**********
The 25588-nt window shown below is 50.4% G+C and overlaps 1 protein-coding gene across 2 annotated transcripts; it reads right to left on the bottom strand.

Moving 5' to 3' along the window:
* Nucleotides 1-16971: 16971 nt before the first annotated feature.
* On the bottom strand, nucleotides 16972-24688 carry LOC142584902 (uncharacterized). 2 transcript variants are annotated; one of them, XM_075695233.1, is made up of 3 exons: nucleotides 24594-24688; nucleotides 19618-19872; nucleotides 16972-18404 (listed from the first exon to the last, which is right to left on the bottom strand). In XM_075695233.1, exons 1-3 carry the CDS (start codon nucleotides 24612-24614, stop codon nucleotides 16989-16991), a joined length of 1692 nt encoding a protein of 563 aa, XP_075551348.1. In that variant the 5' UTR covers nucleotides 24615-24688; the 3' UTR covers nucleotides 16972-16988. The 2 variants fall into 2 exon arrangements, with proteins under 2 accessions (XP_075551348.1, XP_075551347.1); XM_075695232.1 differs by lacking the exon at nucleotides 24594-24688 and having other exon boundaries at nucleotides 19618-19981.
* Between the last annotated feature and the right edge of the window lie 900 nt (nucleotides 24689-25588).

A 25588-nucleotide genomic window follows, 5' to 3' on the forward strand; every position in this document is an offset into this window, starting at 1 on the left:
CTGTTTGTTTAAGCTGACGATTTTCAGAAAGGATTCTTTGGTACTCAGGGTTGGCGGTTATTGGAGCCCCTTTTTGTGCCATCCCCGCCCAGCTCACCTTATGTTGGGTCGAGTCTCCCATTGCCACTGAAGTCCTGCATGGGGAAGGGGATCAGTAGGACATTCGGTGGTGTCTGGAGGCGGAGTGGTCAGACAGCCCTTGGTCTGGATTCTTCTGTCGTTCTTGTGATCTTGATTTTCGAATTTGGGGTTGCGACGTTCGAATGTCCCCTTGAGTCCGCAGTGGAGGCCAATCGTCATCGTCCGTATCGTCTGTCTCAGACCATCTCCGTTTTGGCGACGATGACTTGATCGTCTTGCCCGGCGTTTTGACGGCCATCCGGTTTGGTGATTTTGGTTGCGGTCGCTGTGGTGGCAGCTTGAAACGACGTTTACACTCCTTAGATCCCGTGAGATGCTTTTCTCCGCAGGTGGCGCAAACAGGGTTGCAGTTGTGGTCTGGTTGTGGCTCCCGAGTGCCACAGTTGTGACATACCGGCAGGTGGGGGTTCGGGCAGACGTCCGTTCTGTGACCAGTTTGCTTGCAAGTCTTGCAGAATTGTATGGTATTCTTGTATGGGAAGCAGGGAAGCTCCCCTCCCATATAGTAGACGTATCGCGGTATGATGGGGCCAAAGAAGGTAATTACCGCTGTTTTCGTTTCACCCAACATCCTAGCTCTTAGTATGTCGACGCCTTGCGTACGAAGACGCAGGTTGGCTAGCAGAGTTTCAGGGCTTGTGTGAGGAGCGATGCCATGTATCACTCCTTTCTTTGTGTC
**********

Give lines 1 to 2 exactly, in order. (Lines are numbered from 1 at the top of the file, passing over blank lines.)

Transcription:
The 25588-nt window shown below is 50.4% G+C and overlaps 1 protein-coding gene across 2 annotated transcripts; it reads right to left on the bottom strand.

Moving 5' to 3' along the window: